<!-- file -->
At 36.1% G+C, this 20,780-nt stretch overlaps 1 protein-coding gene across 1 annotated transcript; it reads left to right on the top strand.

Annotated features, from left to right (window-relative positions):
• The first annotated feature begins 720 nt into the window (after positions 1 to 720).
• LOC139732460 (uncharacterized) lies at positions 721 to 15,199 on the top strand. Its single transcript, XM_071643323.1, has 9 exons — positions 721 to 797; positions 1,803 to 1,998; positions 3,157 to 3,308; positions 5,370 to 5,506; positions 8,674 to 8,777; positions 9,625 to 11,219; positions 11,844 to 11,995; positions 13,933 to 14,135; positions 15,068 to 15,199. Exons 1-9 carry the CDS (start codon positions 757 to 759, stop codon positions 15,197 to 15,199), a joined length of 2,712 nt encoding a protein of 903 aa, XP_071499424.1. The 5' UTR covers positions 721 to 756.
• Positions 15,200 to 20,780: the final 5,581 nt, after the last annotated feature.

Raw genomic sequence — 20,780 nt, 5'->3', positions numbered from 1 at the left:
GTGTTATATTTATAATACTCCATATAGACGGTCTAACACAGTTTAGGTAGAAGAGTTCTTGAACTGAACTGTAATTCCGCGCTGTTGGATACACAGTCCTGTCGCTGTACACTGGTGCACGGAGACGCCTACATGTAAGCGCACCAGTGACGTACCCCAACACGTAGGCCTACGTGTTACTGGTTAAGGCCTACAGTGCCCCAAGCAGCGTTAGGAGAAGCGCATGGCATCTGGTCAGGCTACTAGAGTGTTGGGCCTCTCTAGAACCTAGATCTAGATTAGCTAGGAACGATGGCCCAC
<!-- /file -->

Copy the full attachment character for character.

At 36.1% G+C, this 20,780-nt stretch overlaps 1 protein-coding gene across 1 annotated transcript; it reads left to right on the top strand.

Annotated features, from left to right (window-relative positions):
• The first annotated feature begins 720 nt into the window (after positions 1 to 720).
• LOC139732460 (uncharacterized) lies at positions 721 to 15,199 on the top strand. Its single transcript, XM_071643323.1, has 9 exons — positions 721 to 797; positions 1,803 to 1,998; positions 3,157 to 3,308; positions 5,370 to 5,506; positions 8,674 to 8,777; positions 9,625 to 11,219; positions 11,844 to 11,995; positions 13,933 to 14,135; positions 15,068 to 15,199. Exons 1-9 carry the CDS (start codon positions 757 to 759, stop codon positions 15,197 to 15,199), a joined length of 2,712 nt encoding a protein of 903 aa, XP_071499424.1. The 5' UTR covers positions 721 to 756.
• Positions 15,200 to 20,780: the final 5,581 nt, after the last annotated feature.

Raw genomic sequence — 20,780 nt, 5'->3', positions numbered from 1 at the left:
GTGTTATATTTATAATACTCCATATAGACGGTCTAACACAGTTTAGGTAGAAGAGTTCTTGAACTGAACTGTAATTCCGCGCTGTTGGATACACAGTCCTGTCGCTGTACACTGGTGCACGGAGACGCCTACATGTAAGCGCACCAGTGACGTACCCCAACACGTAGGCCTACGTGTTACTGGTTAAGGCCTACAGTGCCCCAAGCAGCGTTAGGAGAAGCGCATGGCATCTGGTCAGGCTACTAGAGTGTTGGGCCTCTCTAGAACCTAGATCTAGATTAGCTAGGAACGATGGCCCAC